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Need to get back in the saddle on a road / mtn bike or similar. Thoughts?

Posted: 8 Jul 2019, 5:44pm
by Fatamorgana
I've ridden 29ers, 26ers, 24 and 12hr mountain bike events, Keilder 100, some Cat4 road racing and club riding - though have been out of the loop for a few years.

My lower back is tight, muscle-wise, as I have a herniated disc between L4/5 from March 2018, those being the bottom two vertebra.
The muscles seem to be reasonably tight to protect (?). I have had an epidural in Sept and Feb & will need to decide on an operation / not have an operation soon.

Anyhow:
Need to get back in the saddle on a road bike or similar, maybe a 29er even with road tyres? Not for mtn biking, just general fitness and training.

Looking for a ride with a comfort orientated seated position, either current or one I can find 2nd hand maybe. 178cm, 31 inside leg. Rode a Trek 54 which seemed okay, but would like a more upright stance if possible.

Any / all suggestions greatly appreciated.

FM

Re: Need to get back in the saddle on a road / mtn bike or similar. Thoughts?

Posted: 8 Jul 2019, 6:34pm
by Bonefishblues
A recumbent, perhaps?

Re: Need to get back in the saddle on a road / mtn bike or similar. Thoughts?

Posted: 8 Jul 2019, 6:46pm
by pwa
If you have the money, a trip to Thorn Cycles in Bridgewater would almost certainly come up with some options that actually give you the position you need.

http://www.sjscycles.com/thornpdf/THORN ... ECIPES.pdf

Perhaps more sensible though, might be a short term purchase to get you through this period of uncertainty about your back. A cheap upright bike for short rides. Something like this: https://www.ebay.co.uk/itm/Pashley-Para ... SwjkhdGkcF

Re: Need to get back in the saddle on a road / mtn bike or similar. Thoughts?

Posted: 9 Jul 2019, 8:07am
by cyclop
Having recently overcome problems resulting from a bulging lumbar disc,I can only suggest what I have needed to do.Get a turbo trainer.Love or hate(I avoid unless no alternative),they do get you back in the saddle whilst eliminating lumps and bumps of the open road.Any cheap bike will suffice,preferably with threadless headset so stems,bars etc can be easily changed to suit whats most comfortable.
I,ve also fitted my hardtail with the excellent thudbuster short travel suspension seatpost,it works and works for the road as well.
Finally,I raised my road bars with extensions(all threadless) an easy fix.
I also tried a recumbent,albeit for elbow rather than back issues.Not for me and a costly mistake though may well be your ideal solution,just make damn sure it,s for you.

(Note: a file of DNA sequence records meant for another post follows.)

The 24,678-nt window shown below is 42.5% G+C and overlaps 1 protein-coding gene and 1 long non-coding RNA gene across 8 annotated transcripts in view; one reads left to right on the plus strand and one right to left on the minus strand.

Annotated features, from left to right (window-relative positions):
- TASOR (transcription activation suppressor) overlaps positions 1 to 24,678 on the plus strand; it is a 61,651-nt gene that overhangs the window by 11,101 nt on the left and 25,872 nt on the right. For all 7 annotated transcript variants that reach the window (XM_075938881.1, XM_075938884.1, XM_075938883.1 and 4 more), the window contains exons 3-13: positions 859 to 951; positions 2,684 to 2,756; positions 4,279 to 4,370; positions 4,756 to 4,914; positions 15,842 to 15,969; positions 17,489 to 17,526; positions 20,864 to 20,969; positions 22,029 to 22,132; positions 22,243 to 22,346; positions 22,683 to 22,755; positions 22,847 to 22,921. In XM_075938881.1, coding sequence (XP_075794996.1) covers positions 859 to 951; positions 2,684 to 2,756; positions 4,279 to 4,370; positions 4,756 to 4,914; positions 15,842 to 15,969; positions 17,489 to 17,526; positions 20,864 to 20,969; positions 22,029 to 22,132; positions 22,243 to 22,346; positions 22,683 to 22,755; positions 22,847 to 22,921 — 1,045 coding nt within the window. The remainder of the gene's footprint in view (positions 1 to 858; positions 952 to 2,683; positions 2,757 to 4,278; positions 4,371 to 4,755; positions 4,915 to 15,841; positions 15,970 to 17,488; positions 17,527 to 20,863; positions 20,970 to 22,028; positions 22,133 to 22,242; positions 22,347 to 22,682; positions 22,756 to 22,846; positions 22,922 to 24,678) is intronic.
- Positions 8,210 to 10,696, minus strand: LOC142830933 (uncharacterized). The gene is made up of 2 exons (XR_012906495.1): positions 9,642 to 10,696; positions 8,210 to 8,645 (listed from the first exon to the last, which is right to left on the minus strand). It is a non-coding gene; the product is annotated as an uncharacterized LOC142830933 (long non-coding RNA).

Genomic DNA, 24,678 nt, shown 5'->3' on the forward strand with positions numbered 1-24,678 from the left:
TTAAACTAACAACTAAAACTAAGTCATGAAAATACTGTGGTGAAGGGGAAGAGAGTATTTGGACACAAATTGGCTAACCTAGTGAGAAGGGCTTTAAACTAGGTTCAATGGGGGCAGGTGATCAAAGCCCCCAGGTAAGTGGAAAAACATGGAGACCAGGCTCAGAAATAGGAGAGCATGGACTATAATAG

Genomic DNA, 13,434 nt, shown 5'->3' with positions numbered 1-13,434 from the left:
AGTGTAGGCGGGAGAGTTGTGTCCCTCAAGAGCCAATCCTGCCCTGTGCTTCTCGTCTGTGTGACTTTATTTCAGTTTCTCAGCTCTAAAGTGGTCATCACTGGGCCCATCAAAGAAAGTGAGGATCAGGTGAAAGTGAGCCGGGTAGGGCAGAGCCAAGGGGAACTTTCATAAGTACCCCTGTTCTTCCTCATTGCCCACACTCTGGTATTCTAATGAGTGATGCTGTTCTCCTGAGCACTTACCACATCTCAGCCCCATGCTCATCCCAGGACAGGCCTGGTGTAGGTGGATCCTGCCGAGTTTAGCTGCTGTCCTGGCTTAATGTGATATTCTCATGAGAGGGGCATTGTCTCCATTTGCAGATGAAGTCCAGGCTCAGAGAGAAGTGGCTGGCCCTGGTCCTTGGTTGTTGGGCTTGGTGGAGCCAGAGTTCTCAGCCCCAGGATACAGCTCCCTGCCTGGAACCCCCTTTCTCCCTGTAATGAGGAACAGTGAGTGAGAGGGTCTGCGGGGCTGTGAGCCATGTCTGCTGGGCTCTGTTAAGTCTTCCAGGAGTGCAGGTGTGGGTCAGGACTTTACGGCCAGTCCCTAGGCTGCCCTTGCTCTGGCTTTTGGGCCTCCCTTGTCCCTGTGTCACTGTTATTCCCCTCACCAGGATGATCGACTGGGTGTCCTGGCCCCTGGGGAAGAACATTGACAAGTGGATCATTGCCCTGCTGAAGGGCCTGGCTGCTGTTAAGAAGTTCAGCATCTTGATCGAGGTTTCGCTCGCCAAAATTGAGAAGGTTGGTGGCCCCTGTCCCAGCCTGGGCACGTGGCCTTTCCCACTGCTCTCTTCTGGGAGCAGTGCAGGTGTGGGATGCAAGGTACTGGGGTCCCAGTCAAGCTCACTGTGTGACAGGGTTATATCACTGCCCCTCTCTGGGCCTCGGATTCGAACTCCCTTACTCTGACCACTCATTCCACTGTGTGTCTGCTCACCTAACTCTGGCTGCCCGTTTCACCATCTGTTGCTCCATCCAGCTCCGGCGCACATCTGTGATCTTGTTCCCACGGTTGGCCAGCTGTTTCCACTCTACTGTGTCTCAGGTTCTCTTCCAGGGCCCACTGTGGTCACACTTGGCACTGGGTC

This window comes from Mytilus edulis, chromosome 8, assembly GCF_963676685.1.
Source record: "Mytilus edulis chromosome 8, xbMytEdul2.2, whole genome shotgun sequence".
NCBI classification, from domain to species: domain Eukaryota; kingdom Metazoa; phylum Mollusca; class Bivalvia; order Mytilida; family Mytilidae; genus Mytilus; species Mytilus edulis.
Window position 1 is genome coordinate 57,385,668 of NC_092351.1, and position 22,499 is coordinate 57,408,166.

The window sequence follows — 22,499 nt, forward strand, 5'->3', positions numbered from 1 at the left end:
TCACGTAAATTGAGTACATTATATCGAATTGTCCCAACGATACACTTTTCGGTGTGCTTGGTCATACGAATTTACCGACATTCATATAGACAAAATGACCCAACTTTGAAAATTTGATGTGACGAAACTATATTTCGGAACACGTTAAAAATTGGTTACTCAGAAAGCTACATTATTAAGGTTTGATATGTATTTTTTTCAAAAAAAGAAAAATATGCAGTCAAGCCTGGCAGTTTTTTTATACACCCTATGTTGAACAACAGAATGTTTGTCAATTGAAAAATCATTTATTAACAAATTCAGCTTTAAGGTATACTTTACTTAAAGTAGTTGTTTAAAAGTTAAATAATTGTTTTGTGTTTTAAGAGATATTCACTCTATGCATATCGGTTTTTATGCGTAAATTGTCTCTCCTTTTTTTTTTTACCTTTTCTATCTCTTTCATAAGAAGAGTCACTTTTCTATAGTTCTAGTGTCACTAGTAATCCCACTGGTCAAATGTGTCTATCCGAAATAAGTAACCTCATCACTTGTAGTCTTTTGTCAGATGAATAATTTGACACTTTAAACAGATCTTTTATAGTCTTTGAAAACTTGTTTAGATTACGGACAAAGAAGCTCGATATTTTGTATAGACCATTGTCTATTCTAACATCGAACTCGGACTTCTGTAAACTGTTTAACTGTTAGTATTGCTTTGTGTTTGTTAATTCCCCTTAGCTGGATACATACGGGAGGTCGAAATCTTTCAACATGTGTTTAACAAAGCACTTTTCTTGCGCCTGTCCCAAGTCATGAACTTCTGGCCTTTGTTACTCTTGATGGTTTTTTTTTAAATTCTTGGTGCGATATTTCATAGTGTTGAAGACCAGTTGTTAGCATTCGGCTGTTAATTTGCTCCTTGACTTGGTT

Re: Need to get back in the saddle on a road / mtn bike or similar. Thoughts?

Posted: 9 Jul 2019, 8:50am
by Vorpal
I'd say it depends in part on how the lower back problems affect cycling. A road bike, or any other bike with low handle bars may put more strain on the lower back.

It may benefit you to use a recumbent, or a more upright bike, like a Dutch style bike, or a hybrid with swept back handlebars.

I would try various bikes at a local bike shop with knowledgeable staff, or try one of the shops carrying secondhand bikes https://www.cyclinguk.org/recycling-centres

It may also be worth talking to a physio that is knowlegeable about cycling.

Re: Need to get back in the saddle on a road / mtn bike or similar. Thoughts?

Posted: 10 Jul 2019, 1:31pm
by rmurphy195
Well, I have a bit of back trouble from time to time, and in my case the more upright position on my Brompton is less comfortable, after a few hours, than the semi-bent-over position on my Toruer (where I use the hoods and tops most of the time).

But that apart,my priorities when getting back into cycling now would be

1) Heart first - a little bit of what you fancy - simply because if you don't like the bike, you'll probably not ride it once the novelty has worn off! Style, colour etc.

2) Gears next - nice low ones for me, triple up front, with at least 2 rear sprockets that are bigger than the smallest chainring (about a 20" - 100" range, give or take). But no big jumps so megarange is out.

Then its down to fit etc.

So what happened? In my early 40's (blimey, almost 30 years ago!) on returning to cycling, I bought a mountain bike - a nice Saracen I think it was. The novelty of riding bridelways wore off pretty quick, so I bought a tourer - a 14 speed, I think it was, Peugeot, where I found the gearing too high. My local proper LBS (John Colebrook of Selly Oak cycles, great guy) fitted a triple to the front and that made a world of difference on the local hills. I bought the Peugeot 'cos I couldn't afford my dream bike of the time - Dawes Galaxy of course.

The my garage was broken into - so the insurance claim for the mountain bike helped fund a discounted Galaxy, 531 frame, v nice! I should have gone for this bike in the first place!

And that one, I rode, and rode, and rode and rode, and wore out wheels, chainsets and rear sprockets over the almost 25 years I had it. It still lives on, in part, since its saddle, mudguards and rack are on the Condor - which I find I'm enjoying riding. (Its frame is hanging from my garage roof, I cn't bear to part with it).

Re: Need to get back in the saddle on a road / mtn bike or similar. Thoughts?

Posted: 10 Jul 2019, 2:08pm
by TrevA
A Spa Cycles Audax bike will come with a very long steerer tube and give a very upright position for a road bike. You can then experiment by moving the stem and spacers up and down to get your most comfortable position, and then cut the steerer to the desired length.

My Alu Trek Domane has quite an upright position, as does my Decathlon Triban 520. They’ve stopped doing the Alu Domane but it’s been replaced by the ALR which has a similar frame geometry.

Re: Need to get back in the saddle on a road / mtn bike or similar. Thoughts?

Posted: 10 Jul 2019, 2:17pm
by skyhawk
wishing you luck